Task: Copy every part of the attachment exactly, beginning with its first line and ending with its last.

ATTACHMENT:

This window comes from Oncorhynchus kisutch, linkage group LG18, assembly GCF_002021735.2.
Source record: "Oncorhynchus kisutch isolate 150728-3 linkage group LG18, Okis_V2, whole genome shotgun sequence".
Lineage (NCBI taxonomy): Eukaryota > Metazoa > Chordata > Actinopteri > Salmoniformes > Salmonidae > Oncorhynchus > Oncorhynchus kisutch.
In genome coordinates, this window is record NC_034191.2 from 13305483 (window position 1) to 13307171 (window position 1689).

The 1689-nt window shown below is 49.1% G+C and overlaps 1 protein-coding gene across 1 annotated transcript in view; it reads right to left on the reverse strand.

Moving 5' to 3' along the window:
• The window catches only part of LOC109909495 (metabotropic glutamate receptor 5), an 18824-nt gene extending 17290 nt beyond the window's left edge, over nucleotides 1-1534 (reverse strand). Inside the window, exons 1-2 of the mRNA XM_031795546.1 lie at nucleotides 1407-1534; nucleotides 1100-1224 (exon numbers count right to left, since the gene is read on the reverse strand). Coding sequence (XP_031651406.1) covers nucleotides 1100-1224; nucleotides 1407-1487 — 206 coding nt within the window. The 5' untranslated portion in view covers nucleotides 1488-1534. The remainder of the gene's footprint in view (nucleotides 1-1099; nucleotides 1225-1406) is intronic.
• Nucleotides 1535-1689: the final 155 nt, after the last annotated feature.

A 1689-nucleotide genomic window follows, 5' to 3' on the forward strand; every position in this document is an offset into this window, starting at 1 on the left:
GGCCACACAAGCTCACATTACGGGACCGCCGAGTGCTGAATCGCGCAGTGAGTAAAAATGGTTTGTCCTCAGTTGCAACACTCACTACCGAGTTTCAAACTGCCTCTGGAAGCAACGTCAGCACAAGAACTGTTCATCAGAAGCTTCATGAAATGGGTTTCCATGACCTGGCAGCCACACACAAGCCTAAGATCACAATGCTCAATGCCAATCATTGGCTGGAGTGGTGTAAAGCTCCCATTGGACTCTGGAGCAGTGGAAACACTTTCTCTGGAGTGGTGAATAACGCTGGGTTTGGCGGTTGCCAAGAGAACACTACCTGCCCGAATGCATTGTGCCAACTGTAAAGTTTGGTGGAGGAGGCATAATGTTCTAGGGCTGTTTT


This window comes from Oncorhynchus kisutch, linkage group LG18, assembly GCF_002021735.2.
Source record: "Oncorhynchus kisutch isolate 150728-3 linkage group LG18, Okis_V2, whole genome shotgun sequence".
Lineage (NCBI taxonomy): Eukaryota > Metazoa > Chordata > Actinopteri > Salmoniformes > Salmonidae > Oncorhynchus > Oncorhynchus kisutch.
In genome coordinates, this window is record NC_034191.2 from 13305483 (window position 1) to 13307171 (window position 1689).

The 1689-nt window shown below is 49.1% G+C and overlaps 1 protein-coding gene across 1 annotated transcript in view; it reads right to left on the reverse strand.

Moving 5' to 3' along the window:
• The window catches only part of LOC109909495 (metabotropic glutamate receptor 5), an 18824-nt gene extending 17290 nt beyond the window's left edge, over nucleotides 1-1534 (reverse strand). Inside the window, exons 1-2 of the mRNA XM_031795546.1 lie at nucleotides 1407-1534; nucleotides 1100-1224 (exon numbers count right to left, since the gene is read on the reverse strand). Coding sequence (XP_031651406.1) covers nucleotides 1100-1224; nucleotides 1407-1487 — 206 coding nt within the window. The 5' untranslated portion in view covers nucleotides 1488-1534. The remainder of the gene's footprint in view (nucleotides 1-1099; nucleotides 1225-1406) is intronic.
• Nucleotides 1535-1689: the final 155 nt, after the last annotated feature.

A 1689-nucleotide genomic window follows, 5' to 3' on the forward strand; every position in this document is an offset into this window, starting at 1 on the left:
GGCCACACAAGCTCACATTACGGGACCGCCGAGTGCTGAATCGCGCAGTGAGTAAAAATGGTTTGTCCTCAGTTGCAACACTCACTACCGAGTTTCAAACTGCCTCTGGAAGCAACGTCAGCACAAGAACTGTTCATCAGAAGCTTCATGAAATGGGTTTCCATGACCTGGCAGCCACACACAAGCCTAAGATCACAATGCTCAATGCCAATCATTGGCTGGAGTGGTGTAAAGCTCCCATTGGACTCTGGAGCAGTGGAAACACTTTCTCTGGAGTGGTGAATAACGCTGGGTTTGGCGGTTGCCAAGAGAACACTACCTGCCCGAATGCATTGTGCCAACTGTAAAGTTTGGTGGAGGAGGCATAATGTTCTAGGGCTGTTTT